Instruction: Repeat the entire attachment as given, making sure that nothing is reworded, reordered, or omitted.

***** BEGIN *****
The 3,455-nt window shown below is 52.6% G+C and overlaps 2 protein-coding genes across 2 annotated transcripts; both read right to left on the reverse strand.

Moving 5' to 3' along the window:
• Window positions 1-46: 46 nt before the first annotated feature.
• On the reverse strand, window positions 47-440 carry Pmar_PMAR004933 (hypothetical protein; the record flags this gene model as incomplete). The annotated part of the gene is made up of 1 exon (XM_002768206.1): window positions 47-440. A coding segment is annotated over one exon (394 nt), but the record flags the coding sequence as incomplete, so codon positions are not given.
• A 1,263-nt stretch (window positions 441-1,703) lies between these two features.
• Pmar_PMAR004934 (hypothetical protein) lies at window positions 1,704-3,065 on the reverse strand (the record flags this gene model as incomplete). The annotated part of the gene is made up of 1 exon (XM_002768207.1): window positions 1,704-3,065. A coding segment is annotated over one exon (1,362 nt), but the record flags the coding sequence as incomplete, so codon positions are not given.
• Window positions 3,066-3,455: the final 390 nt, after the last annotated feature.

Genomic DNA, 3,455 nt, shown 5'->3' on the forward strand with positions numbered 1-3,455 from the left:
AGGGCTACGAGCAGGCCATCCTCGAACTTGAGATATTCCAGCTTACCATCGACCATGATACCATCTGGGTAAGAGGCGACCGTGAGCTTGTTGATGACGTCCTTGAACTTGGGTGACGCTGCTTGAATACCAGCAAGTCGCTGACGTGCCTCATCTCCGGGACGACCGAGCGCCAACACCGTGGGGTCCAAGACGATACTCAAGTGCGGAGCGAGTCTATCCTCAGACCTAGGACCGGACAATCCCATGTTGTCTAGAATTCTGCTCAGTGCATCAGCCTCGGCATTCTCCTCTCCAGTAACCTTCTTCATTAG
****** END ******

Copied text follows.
The 3,455-nt window shown below is 52.6% G+C and overlaps 2 protein-coding genes across 2 annotated transcripts; both read right to left on the reverse strand.

Moving 5' to 3' along the window:
• Window positions 1-46: 46 nt before the first annotated feature.
• On the reverse strand, window positions 47-440 carry Pmar_PMAR004933 (hypothetical protein; the record flags this gene model as incomplete). The annotated part of the gene is made up of 1 exon (XM_002768206.1): window positions 47-440. A coding segment is annotated over one exon (394 nt), but the record flags the coding sequence as incomplete, so codon positions are not given.
• A 1,263-nt stretch (window positions 441-1,703) lies between these two features.
• Pmar_PMAR004934 (hypothetical protein) lies at window positions 1,704-3,065 on the reverse strand (the record flags this gene model as incomplete). The annotated part of the gene is made up of 1 exon (XM_002768207.1): window positions 1,704-3,065. A coding segment is annotated over one exon (1,362 nt), but the record flags the coding sequence as incomplete, so codon positions are not given.
• Window positions 3,066-3,455: the final 390 nt, after the last annotated feature.

Genomic DNA, 3,455 nt, shown 5'->3' on the forward strand with positions numbered 1-3,455 from the left:
AGGGCTACGAGCAGGCCATCCTCGAACTTGAGATATTCCAGCTTACCATCGACCATGATACCATCTGGGTAAGAGGCGACCGTGAGCTTGTTGATGACGTCCTTGAACTTGGGTGACGCTGCTTGAATACCAGCAAGTCGCTGACGTGCCTCATCTCCGGGACGACCGAGCGCCAACACCGTGGGGTCCAAGACGATACTCAAGTGCGGAGCGAGTCTATCCTCAGACCTAGGACCGGACAATCCCATGTTGTCTAGAATTCTGCTCAGTGCATCAGCCTCGGCATTCTCCTCTCCAGTAACCTTCTTCATTAG